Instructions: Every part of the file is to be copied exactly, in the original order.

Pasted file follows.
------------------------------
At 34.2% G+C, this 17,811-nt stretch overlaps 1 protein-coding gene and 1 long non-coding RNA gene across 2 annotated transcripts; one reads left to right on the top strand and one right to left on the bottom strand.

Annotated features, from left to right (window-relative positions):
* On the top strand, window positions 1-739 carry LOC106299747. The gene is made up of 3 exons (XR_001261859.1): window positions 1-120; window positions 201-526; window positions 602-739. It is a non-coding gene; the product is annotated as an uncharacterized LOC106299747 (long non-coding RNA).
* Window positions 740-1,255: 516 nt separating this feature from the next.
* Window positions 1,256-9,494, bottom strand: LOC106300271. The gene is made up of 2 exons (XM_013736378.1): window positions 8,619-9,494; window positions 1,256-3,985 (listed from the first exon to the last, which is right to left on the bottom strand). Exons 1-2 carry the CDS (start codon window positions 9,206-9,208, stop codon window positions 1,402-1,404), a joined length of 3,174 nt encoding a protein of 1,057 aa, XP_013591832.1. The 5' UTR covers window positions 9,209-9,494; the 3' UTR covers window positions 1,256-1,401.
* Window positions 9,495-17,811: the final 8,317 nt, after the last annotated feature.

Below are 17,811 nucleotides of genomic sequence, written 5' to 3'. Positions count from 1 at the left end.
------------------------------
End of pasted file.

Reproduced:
At 34.2% G+C, this 17,811-nt stretch overlaps 1 protein-coding gene and 1 long non-coding RNA gene across 2 annotated transcripts; one reads left to right on the top strand and one right to left on the bottom strand.

Annotated features, from left to right (window-relative positions):
* On the top strand, window positions 1-739 carry LOC106299747. The gene is made up of 3 exons (XR_001261859.1): window positions 1-120; window positions 201-526; window positions 602-739. It is a non-coding gene; the product is annotated as an uncharacterized LOC106299747 (long non-coding RNA).
* Window positions 740-1,255: 516 nt separating this feature from the next.
* Window positions 1,256-9,494, bottom strand: LOC106300271. The gene is made up of 2 exons (XM_013736378.1): window positions 8,619-9,494; window positions 1,256-3,985 (listed from the first exon to the last, which is right to left on the bottom strand). Exons 1-2 carry the CDS (start codon window positions 9,206-9,208, stop codon window positions 1,402-1,404), a joined length of 3,174 nt encoding a protein of 1,057 aa, XP_013591832.1. The 5' UTR covers window positions 9,209-9,494; the 3' UTR covers window positions 1,256-1,401.
* Window positions 9,495-17,811: the final 8,317 nt, after the last annotated feature.

Below are 17,811 nucleotides of genomic sequence, written 5' to 3'. Positions count from 1 at the left end.